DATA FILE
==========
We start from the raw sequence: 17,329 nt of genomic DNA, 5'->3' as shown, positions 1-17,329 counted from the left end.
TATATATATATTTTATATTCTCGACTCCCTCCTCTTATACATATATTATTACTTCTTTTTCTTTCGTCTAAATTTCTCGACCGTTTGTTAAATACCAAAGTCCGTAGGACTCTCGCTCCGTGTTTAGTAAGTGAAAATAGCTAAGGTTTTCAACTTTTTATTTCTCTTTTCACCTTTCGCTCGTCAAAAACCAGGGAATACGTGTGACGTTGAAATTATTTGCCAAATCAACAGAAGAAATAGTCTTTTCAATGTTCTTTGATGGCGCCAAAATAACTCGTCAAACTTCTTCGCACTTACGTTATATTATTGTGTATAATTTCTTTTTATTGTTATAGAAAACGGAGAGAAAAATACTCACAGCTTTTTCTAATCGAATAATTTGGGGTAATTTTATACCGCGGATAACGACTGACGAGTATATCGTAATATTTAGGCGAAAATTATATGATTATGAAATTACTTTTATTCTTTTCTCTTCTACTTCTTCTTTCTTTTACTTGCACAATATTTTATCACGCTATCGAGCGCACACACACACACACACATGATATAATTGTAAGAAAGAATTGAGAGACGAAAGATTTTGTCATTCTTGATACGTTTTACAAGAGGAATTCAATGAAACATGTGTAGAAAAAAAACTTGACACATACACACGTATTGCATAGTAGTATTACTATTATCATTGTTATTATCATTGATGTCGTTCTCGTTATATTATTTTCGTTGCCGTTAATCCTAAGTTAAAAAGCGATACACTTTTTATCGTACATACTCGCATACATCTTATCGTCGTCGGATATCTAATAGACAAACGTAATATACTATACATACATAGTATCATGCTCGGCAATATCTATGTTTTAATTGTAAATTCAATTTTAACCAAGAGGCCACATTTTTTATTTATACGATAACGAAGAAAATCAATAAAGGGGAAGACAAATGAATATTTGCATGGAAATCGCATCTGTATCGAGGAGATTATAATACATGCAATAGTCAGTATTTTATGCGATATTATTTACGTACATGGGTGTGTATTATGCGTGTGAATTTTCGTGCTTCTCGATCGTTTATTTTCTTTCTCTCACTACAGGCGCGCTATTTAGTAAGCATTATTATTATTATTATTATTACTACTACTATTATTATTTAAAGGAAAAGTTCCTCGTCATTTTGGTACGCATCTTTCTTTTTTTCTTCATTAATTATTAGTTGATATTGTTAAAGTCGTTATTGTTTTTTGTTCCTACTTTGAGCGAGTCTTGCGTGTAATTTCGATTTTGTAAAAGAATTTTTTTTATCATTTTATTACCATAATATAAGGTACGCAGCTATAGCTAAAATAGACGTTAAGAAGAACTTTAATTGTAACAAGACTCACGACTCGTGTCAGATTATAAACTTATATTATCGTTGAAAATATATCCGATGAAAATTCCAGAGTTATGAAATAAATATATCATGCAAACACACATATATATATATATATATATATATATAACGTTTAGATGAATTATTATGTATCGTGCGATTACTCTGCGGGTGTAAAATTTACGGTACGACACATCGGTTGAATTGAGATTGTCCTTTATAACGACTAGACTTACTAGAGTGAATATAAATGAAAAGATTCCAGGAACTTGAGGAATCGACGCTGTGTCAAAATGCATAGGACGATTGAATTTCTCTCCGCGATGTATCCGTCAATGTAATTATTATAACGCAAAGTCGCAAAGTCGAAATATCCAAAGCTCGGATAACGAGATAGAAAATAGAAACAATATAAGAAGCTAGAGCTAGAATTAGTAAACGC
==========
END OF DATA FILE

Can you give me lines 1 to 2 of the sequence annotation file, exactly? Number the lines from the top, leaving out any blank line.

We start from the raw sequence: 17,329 nt of genomic DNA, 5'->3' as shown, positions 1-17,329 counted from the left end.
TATATATATATTTTATATTCTCGACTCCCTCCTCTTATACATATATTATTACTTCTTTTTCTTTCGTCTAAATTTCTCGACCGTTTGTTAAATACCAAAGTCCGTAGGACTCTCGCTCCGTGTTTAGTAAGTGAAAATAGCTAAGGTTTTCAACTTTTTATTTCTCTTTTCACCTTTCGCTCGTCAAAAACCAGGGAATACGTGTGACGTTGAAATTATTTGCCAAATCAACAGAAGAAATAGTCTTTTCAATGTTCTTTGATGGCGCCAAAATAACTCGTCAAACTTCTTCGCACTTACGTTATATTATTGTGTATAATTTCTTTTTATTGTTATAGAAAACGGAGAGAAAAATACTCACAGCTTTTTCTAATCGAATAATTTGGGGTAATTTTATACCGCGGATAACGACTGACGAGTATATCGTAATATTTAGGCGAAAATTATATGATTATGAAATTACTTTTATTCTTTTCTCTTCTACTTCTTCTTTCTTTTACTTGCACAATATTTTATCACGCTATCGAGCGCACACACACACACACACATGATATAATTGTAAGAAAGAATTGAGAGACGAAAGATTTTGTCATTCTTGATACGTTTTACAAGAGGAATTCAATGAAACATGTGTAGAAAAAAAACTTGACACATACACACGTATTGCATAGTAGTATTACTATTATCATTGTTATTATCATTGATGTCGTTCTCGTTATATTATTTTCGTTGCCGTTAATCCTAAGTTAAAAAGCGATACACTTTTTATCGTACATACTCGCATACATCTTATCGTCGTCGGATATCTAATAGACAAACGTAATATACTATACATACATAGTATCATGCTCGGCAATATCTATGTTTTAATTGTAAATTCAATTTTAACCAAGAGGCCACATTTTTTATTTATACGATAACGAAGAAAATCAATAAAGGGGAAGACAAATGAATATTTGCATGGAAATCGCATCTGTATCGAGGAGATTATAATACATGCAATAGTCAGTATTTTATGCGATATTATTTACGTACATGGGTGTGTATTATGCGTGTGAATTTTCGTGCTTCTCGATCGTTTATTTTCTTTCTCTCACTACAGGCGCGCTATTTAGTAAGCATTATTATTATTATTATTATTACTACTACTATTATTATTTAAAGGAAAAGTTCCTCGTCATTTTGGTACGCATCTTTCTTTTTTTCTTCATTAATTATTAGTTGATATTGTTAAAGTCGTTATTGTTTTTTGTTCCTACTTTGAGCGAGTCTTGCGTGTAATTTCGATTTTGTAAAAGAATTTTTTTTATCATTTTATTACCATAATATAAGGTACGCAGCTATAGCTAAAATAGACGTTAAGAAGAACTTTAATTGTAACAAGACTCACGACTCGTGTCAGATTATAAACTTATATTATCGTTGAAAATATATCCGATGAAAATTCCAGAGTTATGAAATAAATATATCATGCAAACACACATATATATATATATATATATATATATAACGTTTAGATGAATTATTATGTATCGTGCGATTACTCTGCGGGTGTAAAATTTACGGTACGACACATCGGTTGAATTGAGATTGTCCTTTATAACGACTAGACTTACTAGAGTGAATATAAATGAAAAGATTCCAGGAACTTGAGGAATCGACGCTGTGTCAAAATGCATAGGACGATTGAATTTCTCTCCGCGATGTATCCGTCAATGTAATTATTATAACGCAAAGTCGCAAAGTCGAAATATCCAAAGCTCGGATAACGAGATAGAAAATAGAAACAATATAAGAAGCTAGAGCTAGAATTAGTAAACGC